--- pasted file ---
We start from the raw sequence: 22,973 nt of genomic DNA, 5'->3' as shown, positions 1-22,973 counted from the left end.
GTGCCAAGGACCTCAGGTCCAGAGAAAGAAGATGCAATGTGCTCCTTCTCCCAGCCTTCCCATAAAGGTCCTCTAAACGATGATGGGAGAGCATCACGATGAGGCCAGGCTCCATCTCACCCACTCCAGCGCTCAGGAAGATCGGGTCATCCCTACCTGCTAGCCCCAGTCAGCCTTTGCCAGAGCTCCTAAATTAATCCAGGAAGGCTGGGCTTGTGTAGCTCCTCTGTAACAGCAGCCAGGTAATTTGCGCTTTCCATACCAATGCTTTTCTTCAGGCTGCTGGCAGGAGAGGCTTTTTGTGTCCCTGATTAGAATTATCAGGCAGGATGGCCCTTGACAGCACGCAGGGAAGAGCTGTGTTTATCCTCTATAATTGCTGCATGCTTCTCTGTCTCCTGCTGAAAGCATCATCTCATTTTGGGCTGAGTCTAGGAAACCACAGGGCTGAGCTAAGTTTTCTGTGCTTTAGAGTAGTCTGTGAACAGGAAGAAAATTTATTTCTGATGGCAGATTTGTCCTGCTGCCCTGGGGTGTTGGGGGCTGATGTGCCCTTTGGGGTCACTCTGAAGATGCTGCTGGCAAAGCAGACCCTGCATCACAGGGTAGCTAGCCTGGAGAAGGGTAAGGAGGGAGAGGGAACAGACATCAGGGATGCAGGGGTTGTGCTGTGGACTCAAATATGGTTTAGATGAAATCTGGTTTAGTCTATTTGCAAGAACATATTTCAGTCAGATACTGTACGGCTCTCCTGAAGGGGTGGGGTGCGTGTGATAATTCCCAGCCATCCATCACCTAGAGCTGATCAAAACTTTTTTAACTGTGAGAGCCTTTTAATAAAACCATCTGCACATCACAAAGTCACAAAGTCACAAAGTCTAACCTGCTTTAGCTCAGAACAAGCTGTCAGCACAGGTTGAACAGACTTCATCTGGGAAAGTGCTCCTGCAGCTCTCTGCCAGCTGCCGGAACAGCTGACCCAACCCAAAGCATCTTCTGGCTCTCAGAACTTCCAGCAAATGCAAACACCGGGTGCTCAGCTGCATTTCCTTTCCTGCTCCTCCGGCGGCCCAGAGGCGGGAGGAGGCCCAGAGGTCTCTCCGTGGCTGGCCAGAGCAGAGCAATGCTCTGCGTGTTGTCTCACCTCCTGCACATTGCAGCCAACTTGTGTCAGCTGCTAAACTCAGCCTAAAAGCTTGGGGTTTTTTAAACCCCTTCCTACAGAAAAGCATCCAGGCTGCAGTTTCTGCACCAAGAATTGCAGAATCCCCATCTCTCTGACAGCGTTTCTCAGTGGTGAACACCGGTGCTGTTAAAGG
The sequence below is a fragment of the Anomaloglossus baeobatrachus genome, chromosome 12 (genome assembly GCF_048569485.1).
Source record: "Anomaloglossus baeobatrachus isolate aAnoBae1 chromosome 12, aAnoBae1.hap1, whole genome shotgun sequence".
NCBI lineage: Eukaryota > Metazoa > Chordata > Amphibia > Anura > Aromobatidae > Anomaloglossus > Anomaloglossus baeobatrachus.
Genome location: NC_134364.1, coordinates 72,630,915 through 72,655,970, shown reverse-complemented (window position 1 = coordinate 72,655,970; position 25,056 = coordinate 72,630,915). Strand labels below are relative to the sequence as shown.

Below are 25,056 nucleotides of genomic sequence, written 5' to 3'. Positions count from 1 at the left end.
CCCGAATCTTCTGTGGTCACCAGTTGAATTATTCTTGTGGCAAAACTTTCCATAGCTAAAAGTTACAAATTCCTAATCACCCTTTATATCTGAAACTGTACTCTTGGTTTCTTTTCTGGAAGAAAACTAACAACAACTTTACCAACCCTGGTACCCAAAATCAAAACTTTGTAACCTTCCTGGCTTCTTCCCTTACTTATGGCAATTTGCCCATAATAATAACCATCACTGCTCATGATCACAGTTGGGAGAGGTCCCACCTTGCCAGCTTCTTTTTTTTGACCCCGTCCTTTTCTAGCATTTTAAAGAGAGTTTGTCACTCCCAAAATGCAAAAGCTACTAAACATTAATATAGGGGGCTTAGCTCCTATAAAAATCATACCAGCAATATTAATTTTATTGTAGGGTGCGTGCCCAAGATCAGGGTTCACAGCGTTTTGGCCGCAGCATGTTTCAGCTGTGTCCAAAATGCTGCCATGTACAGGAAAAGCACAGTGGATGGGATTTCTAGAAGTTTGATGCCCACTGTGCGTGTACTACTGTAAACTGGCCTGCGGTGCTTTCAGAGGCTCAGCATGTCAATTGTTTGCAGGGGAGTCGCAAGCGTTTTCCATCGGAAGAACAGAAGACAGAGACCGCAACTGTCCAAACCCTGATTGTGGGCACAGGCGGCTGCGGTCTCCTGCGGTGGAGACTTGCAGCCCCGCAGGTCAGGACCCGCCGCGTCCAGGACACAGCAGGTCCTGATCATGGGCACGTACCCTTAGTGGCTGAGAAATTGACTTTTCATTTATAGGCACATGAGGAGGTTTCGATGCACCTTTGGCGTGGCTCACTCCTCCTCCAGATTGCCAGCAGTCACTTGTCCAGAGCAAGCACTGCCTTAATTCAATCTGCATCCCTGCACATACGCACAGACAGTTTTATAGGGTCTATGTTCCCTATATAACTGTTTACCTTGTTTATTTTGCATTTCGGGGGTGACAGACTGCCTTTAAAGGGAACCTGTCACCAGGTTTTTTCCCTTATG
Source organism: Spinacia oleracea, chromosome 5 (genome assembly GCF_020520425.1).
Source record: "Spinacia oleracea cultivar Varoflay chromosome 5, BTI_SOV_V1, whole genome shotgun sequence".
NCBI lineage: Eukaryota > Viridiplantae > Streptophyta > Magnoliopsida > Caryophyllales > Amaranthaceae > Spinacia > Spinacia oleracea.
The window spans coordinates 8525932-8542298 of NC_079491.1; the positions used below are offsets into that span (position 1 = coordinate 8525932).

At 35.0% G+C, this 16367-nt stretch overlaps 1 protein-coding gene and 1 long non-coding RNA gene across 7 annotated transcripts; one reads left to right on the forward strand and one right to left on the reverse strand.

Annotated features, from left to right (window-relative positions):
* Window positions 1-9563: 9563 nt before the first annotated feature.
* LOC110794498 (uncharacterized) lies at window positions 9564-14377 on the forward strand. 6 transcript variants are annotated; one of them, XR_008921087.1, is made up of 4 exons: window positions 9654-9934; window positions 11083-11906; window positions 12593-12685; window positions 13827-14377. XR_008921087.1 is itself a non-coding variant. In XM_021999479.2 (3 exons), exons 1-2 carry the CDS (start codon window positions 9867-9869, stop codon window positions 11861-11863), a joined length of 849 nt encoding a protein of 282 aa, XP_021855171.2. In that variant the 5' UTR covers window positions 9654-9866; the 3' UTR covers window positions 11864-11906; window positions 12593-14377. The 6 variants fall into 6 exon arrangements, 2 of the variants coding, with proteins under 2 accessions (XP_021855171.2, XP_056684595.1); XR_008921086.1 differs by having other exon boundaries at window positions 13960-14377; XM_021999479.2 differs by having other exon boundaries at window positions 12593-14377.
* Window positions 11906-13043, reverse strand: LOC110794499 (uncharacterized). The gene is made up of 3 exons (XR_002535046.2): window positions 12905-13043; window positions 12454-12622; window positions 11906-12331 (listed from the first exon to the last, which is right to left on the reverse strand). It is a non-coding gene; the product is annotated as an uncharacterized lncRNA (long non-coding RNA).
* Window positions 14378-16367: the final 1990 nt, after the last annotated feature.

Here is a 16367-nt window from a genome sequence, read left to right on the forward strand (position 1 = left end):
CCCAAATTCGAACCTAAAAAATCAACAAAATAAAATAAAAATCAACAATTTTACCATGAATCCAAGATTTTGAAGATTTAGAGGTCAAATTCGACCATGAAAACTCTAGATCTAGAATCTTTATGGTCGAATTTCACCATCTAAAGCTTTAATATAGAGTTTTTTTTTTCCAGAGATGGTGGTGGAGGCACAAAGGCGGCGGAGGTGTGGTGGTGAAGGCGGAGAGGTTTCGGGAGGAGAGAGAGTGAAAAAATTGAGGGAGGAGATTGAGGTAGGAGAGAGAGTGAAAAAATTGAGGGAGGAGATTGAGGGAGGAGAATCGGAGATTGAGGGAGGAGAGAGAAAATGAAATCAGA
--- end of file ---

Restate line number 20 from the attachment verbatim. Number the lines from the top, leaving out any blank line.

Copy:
CCCAAATTCGAACCTAAAAAATCAACAAAATAAAATAAAAATCAACAATTTTACCATGAATCCAAGATTTTGAAGATTTAGAGGTCAAATTCGACCATGAAAACTCTAGATCTAGAATCTTTATGGTCGAATTTCACCATCTAAAGCTTTAATATAGAGTTTTTTTTTTCCAGAGATGGTGGTGGAGGCACAAAGGCGGCGGAGGTGTGGTGGTGAAGGCGGAGAGGTTTCGGGAGGAGAGAGAGTGAAAAAATTGAGGGAGGAGATTGAGGTAGGAGAGAGAGTGAAAAAATTGAGGGAGGAGATTGAGGGAGGAGAATCGGAGATTGAGGGAGGAGAGAGAAAATGAAATCAGA